Just more than two decades ago, I had a little farm to the northwest of Pretoria.

To me it was like a little piece of heaven on earth (the two puns in the first two sentences of two songs are completely unintended).

It was one of the happiest times of my life. I had 30 head of cattle, 117 sheep, and a lot of chickens.

At night I went to sleep, listening to the jackals calling each other.  Marvelous.

The only little thorn in my side, was the soil. It was very rocky, and all attempts at vegetable gardens were unsuccessful.

But hey, one can’t have it all, and I was as happy as a man could be.

Until one day…

I had been away on business for two weeks; on my return I saw that there was, what looked to be, about a hectare of “thin” and unhealthy-looking plants.

I let them be and later the “unhealthy-looking plants” began bearing funny looking fruit (this was my perception anyway).

The thin pointy fruits started colouring, some red and others a deep green.

The other plants fruits were shaped like an egg shape, and purple.

A friend came for a weekend visit, and I asked him if he knew what kind of vegetables/fruit it was. “Oh yes,” he replied, “it is chilli peppers, the very hot kind, and the others were brinjals.”

“Jegh,” I thought to myself. I intensely disliked any food that was really hot, and really, really detested brinjals. Terrible stuff to my palate.

The following Monday I told my foreman (and only full-time farm worker) to shovel the plants out.

The look of confusion on his face, and when he asked if I am sure I wanted it done, should have sent some alarm bells ringing, but it didn’t.

“Just get it out of the ground,” I said.

When my friend visited again, he saw that the chillies and brinjals were gone. “How much did you get for it,” he asked.

“Nothing,” I replied. “I hate the stuff and got rid of it.”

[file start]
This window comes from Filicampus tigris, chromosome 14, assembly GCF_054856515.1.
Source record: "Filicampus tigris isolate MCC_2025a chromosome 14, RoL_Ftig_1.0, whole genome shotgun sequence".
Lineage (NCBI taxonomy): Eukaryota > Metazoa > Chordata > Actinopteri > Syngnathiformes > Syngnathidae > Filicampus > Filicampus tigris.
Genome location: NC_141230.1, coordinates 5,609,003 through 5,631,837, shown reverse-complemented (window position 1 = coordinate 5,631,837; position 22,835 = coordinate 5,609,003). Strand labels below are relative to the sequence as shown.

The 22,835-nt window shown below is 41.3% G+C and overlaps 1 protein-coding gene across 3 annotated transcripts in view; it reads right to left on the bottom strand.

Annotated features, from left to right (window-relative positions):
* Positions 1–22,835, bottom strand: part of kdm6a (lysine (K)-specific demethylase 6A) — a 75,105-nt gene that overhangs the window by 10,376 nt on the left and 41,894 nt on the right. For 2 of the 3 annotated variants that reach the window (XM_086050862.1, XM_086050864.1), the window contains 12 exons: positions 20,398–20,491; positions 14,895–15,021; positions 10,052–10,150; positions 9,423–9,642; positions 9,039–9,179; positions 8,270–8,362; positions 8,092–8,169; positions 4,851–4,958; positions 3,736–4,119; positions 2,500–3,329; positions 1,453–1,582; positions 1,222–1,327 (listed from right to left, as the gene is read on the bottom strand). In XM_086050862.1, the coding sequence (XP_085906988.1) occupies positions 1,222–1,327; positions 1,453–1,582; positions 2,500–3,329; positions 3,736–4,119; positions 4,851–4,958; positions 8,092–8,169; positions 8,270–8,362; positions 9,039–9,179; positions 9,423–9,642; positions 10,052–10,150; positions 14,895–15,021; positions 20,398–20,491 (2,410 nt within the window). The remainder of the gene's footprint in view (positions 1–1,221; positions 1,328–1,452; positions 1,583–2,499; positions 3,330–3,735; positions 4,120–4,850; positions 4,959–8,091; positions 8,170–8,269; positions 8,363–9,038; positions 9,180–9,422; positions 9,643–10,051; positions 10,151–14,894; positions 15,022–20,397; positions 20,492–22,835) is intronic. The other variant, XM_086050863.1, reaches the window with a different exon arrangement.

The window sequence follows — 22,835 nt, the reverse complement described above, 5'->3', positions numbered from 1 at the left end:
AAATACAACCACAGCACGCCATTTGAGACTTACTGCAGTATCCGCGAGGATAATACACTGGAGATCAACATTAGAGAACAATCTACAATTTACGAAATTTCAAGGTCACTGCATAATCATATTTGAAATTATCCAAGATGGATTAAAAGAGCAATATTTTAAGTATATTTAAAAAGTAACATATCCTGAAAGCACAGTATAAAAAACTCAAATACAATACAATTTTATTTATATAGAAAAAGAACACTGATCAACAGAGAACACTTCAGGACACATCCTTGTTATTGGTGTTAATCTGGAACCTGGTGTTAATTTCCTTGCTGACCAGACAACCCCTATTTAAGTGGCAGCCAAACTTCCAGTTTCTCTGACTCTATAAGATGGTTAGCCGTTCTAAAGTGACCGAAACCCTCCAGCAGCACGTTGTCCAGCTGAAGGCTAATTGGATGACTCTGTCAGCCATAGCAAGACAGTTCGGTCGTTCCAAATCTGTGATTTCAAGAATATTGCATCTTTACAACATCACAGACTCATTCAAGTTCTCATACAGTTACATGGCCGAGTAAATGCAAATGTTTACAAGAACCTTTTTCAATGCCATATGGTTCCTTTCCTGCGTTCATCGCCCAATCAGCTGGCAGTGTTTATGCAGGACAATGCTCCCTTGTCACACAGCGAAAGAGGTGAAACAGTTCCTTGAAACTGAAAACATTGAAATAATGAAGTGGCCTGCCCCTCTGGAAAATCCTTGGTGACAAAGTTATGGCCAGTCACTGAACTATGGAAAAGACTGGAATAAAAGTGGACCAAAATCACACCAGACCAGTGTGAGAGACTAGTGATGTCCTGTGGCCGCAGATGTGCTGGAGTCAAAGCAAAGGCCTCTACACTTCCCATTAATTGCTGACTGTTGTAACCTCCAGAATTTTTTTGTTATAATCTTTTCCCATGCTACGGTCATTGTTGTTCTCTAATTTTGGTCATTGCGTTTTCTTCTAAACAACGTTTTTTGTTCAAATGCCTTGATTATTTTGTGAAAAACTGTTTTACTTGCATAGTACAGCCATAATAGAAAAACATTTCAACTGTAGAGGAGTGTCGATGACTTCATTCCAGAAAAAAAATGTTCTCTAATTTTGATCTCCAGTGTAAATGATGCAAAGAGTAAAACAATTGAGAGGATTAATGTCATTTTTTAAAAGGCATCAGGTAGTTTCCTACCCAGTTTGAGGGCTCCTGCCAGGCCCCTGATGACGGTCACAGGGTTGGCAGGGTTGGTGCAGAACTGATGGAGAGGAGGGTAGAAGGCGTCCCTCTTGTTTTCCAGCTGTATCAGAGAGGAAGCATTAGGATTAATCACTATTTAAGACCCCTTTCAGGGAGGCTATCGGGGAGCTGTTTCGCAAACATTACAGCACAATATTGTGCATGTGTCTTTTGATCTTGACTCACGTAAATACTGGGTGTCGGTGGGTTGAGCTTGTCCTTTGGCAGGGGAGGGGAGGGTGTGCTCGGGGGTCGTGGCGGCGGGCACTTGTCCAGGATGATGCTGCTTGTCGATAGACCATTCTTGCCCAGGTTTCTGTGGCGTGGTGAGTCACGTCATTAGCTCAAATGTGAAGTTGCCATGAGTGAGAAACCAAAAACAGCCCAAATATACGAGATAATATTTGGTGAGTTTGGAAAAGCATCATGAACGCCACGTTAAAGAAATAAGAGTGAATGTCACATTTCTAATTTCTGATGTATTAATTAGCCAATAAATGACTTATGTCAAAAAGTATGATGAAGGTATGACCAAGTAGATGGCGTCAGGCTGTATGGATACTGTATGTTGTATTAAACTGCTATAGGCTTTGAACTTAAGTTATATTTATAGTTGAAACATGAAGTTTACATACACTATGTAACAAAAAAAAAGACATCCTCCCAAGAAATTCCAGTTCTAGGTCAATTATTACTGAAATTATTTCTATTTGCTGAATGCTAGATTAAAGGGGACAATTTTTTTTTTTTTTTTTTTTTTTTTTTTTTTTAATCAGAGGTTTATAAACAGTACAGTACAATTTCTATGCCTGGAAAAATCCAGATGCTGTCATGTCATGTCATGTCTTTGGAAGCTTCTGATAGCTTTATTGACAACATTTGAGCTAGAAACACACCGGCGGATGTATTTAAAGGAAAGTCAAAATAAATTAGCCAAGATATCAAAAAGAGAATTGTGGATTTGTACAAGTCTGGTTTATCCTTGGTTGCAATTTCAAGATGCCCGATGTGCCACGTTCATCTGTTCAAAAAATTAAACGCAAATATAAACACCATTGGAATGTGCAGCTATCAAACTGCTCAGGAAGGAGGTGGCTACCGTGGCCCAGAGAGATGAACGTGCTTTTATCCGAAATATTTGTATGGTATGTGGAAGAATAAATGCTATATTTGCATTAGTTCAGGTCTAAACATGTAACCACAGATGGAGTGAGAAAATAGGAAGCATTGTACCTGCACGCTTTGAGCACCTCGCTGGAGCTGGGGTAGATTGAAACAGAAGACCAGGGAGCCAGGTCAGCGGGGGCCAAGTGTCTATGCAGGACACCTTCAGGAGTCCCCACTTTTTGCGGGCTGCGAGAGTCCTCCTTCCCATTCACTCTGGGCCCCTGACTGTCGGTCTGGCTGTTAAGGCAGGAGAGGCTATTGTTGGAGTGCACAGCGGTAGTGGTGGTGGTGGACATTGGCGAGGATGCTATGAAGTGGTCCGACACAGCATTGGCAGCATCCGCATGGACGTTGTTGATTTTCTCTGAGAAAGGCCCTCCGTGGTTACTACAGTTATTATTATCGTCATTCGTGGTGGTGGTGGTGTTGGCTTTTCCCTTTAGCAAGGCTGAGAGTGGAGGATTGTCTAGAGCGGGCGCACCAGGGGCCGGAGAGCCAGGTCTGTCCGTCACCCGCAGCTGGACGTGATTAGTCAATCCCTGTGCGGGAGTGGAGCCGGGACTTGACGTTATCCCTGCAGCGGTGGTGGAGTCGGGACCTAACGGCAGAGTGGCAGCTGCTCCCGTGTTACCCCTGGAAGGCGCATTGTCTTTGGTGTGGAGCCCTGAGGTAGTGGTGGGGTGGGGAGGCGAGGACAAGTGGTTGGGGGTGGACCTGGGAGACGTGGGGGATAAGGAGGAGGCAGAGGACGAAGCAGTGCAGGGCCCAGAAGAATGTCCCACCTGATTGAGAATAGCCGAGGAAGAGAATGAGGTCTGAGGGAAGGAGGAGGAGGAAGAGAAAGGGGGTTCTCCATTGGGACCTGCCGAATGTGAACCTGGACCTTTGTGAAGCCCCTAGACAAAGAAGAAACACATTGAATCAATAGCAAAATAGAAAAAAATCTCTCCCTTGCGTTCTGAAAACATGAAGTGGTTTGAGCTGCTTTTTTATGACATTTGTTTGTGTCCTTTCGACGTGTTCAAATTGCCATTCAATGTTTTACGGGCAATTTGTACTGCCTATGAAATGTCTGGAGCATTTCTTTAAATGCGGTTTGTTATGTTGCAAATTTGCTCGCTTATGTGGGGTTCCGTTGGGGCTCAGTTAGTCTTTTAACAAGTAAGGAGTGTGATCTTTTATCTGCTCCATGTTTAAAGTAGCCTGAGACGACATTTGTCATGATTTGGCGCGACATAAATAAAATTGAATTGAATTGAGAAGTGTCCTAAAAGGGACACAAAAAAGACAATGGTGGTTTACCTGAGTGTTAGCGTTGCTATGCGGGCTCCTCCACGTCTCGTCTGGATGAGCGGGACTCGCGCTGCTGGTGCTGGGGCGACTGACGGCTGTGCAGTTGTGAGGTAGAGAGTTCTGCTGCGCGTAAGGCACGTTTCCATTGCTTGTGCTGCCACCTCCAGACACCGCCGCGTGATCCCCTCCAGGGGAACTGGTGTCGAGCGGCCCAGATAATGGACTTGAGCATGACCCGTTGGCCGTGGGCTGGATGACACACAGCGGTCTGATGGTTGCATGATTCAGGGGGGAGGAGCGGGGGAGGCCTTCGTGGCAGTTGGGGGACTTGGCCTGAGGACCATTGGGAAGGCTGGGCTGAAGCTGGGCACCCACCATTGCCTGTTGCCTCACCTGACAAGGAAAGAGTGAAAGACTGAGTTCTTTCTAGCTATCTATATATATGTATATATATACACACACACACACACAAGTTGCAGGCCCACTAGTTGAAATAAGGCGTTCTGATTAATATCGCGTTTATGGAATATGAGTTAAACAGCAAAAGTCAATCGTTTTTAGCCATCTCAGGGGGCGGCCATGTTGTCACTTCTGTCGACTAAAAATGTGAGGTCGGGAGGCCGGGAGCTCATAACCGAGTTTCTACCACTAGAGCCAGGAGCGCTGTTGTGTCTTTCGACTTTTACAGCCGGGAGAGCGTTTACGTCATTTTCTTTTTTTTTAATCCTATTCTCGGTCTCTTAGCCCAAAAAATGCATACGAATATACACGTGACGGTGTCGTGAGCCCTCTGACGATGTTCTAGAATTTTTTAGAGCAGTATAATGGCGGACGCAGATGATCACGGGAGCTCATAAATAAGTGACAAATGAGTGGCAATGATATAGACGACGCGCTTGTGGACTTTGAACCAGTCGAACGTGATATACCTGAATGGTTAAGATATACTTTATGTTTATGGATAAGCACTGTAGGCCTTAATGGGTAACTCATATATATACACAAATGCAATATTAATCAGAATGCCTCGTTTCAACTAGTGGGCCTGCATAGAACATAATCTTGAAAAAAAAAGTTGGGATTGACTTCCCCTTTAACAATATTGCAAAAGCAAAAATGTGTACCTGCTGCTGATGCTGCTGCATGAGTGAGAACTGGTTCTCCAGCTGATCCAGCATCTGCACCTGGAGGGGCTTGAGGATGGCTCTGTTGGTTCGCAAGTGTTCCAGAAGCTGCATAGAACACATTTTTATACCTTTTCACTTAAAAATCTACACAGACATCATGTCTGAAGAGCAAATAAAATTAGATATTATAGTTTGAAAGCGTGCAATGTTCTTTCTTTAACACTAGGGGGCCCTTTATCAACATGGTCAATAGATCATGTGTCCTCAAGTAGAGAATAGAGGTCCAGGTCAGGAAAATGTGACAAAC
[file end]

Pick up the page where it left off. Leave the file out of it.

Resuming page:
“That was very clever of you,” he replied sarcastically. “You lost in the region of R15 000.”

Apparently chillies and brinjals were in short supply at the time, and very popular.

So, what would the common denominator between chillies, brinjals and shares be?

It is very simple. If you intuitively don’t “like” a share, it doesn’t mean the market won’t like it. And vice versa, if you like a share, it doesn’t mean the market will.  Part of selecting and buying shares, is that it is all about sentiment.

The market’s sentiment, not yours.

Early in 2001 (or 2002) you could buy Naspers shares at 1120 cents per share.

At the time I was working for one of the group’s newspapers and a couple of sub-editors and journalists were having coffee and being generally concerned about the company’s future.

One of the senior journalists (retired now), joined us and said. “Chaps, get a second lease on your house, sell your furniture, and buy Naspers shares.”

To the chorus of protest, he simply said: “Koos (Bekker) doesn’t earn a salary. He gets paid in shares. He’ll see to it that this share price goes through the roof.”

Being diehard printed press people, we, of course, didn’t buy . . .

Hence the similarity between chillies and shares.

Maarten Roos